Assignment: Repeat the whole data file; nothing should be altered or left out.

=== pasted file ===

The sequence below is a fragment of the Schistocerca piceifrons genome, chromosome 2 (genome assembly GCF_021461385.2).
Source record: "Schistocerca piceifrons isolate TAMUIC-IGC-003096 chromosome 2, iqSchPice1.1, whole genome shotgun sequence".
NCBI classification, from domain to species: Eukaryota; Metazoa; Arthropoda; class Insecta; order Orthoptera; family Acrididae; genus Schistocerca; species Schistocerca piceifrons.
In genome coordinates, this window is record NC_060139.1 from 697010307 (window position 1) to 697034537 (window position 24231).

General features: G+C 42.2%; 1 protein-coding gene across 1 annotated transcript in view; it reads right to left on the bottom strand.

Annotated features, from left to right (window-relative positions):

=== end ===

The sequence below is a fragment of the Schistocerca piceifrons genome, chromosome 2 (genome assembly GCF_021461385.2).
Source record: "Schistocerca piceifrons isolate TAMUIC-IGC-003096 chromosome 2, iqSchPice1.1, whole genome shotgun sequence".
NCBI classification, from domain to species: Eukaryota; Metazoa; Arthropoda; class Insecta; order Orthoptera; family Acrididae; genus Schistocerca; species Schistocerca piceifrons.
In genome coordinates, this window is record NC_060139.1 from 697010307 (window position 1) to 697034537 (window position 24231).

General features: G+C 42.2%; 1 protein-coding gene across 1 annotated transcript in view; it reads right to left on the bottom strand.

Annotated features, from left to right (window-relative positions):